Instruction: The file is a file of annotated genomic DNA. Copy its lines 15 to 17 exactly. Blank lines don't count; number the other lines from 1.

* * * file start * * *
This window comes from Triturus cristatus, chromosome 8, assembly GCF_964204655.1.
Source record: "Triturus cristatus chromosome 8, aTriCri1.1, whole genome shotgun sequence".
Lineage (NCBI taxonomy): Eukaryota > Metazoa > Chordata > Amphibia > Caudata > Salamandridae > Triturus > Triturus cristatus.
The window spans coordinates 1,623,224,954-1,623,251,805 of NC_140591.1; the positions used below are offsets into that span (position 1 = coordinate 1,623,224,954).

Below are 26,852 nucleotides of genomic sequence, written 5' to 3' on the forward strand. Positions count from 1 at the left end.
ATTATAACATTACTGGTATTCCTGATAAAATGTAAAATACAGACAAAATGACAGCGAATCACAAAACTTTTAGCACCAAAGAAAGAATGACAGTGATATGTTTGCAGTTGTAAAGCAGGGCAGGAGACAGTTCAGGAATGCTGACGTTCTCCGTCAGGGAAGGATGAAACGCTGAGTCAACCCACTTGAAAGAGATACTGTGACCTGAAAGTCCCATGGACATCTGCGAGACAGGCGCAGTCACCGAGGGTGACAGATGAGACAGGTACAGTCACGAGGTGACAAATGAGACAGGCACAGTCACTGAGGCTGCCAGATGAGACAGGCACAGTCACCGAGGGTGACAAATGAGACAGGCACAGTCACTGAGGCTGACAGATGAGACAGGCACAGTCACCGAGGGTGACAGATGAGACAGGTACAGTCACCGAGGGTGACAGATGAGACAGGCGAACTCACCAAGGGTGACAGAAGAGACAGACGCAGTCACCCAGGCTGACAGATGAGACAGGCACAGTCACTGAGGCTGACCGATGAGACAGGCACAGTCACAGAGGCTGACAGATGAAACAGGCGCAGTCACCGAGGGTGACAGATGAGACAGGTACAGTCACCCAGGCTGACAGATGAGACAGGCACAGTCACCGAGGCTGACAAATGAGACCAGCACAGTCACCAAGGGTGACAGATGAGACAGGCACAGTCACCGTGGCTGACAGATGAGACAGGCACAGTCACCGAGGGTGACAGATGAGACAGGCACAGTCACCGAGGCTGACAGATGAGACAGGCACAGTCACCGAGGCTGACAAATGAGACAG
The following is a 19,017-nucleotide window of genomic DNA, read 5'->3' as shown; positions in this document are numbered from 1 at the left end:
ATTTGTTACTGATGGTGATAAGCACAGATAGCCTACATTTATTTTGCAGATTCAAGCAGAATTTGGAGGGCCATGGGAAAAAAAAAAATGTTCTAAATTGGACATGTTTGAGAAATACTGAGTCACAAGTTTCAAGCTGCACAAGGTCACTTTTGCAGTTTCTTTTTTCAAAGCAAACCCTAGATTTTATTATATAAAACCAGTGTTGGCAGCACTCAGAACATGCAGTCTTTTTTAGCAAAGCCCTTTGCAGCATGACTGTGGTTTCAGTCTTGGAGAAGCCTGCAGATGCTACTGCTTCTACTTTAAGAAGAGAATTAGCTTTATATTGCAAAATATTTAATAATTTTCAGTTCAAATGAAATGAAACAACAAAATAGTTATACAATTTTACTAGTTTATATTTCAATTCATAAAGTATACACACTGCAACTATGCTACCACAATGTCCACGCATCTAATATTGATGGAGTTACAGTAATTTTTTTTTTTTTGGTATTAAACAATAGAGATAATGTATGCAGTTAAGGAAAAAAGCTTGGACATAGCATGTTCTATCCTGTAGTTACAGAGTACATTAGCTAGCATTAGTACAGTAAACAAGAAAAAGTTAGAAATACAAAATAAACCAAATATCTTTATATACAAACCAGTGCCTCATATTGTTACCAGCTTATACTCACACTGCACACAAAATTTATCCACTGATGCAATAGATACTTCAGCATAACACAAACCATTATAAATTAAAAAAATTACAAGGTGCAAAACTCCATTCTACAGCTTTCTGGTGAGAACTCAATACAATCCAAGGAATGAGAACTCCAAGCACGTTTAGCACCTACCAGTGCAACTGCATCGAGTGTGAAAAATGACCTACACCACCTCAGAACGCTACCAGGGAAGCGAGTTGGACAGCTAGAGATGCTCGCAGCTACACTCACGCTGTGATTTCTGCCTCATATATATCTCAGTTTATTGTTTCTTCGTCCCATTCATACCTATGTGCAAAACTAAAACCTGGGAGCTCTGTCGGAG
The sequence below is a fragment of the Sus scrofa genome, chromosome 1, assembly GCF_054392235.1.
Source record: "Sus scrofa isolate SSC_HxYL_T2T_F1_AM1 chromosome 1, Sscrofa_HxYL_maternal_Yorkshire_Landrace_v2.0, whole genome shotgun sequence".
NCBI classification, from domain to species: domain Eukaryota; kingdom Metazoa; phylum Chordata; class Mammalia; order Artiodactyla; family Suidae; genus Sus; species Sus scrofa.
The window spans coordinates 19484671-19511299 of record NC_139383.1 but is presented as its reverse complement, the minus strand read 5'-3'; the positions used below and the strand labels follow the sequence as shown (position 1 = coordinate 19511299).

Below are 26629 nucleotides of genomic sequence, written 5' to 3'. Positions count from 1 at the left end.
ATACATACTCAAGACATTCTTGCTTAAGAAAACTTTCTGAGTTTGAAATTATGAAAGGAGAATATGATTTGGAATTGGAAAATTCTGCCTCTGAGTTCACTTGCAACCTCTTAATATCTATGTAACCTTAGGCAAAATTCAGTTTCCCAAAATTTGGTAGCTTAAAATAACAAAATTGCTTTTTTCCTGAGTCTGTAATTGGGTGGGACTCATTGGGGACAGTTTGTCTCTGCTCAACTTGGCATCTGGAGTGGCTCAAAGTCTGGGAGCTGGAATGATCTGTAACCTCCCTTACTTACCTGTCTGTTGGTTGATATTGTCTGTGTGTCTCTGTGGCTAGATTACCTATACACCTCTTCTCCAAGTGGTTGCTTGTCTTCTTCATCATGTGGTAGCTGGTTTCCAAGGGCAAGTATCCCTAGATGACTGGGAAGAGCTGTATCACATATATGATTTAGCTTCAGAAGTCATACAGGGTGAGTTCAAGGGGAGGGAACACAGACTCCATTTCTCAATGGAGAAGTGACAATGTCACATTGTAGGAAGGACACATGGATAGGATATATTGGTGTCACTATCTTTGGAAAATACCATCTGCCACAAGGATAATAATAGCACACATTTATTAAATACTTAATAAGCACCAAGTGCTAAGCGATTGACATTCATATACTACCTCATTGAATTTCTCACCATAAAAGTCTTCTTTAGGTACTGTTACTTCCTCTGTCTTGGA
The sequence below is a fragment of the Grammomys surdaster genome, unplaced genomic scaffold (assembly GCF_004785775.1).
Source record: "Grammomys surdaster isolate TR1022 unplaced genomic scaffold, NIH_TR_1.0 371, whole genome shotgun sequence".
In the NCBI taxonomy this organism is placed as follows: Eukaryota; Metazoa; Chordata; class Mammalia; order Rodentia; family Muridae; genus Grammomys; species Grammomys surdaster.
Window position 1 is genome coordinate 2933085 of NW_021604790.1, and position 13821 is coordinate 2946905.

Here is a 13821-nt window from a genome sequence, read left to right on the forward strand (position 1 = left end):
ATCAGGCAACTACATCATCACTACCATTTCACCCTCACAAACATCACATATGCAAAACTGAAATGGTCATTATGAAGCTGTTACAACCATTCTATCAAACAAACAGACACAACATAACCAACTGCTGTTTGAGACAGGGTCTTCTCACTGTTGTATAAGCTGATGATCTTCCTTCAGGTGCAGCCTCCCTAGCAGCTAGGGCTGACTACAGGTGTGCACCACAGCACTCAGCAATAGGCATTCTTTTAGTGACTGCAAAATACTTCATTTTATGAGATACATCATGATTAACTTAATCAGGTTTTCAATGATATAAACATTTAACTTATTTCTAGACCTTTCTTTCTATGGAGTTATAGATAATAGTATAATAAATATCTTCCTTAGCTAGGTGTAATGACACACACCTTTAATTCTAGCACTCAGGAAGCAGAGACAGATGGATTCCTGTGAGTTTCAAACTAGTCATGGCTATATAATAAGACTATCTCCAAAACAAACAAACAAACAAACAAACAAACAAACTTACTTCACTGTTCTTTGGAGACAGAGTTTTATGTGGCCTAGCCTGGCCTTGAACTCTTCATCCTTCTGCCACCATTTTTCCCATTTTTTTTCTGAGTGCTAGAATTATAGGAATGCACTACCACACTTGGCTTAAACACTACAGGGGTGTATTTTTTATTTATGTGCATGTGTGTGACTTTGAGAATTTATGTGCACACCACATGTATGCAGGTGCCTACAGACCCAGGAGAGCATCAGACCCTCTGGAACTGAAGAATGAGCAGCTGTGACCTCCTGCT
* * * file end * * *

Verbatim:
The sequence below is a fragment of the Grammomys surdaster genome, unplaced genomic scaffold (assembly GCF_004785775.1).
Source record: "Grammomys surdaster isolate TR1022 unplaced genomic scaffold, NIH_TR_1.0 371, whole genome shotgun sequence".
In the NCBI taxonomy this organism is placed as follows: Eukaryota; Metazoa; Chordata; class Mammalia; order Rodentia; family Muridae; genus Grammomys; species Grammomys surdaster.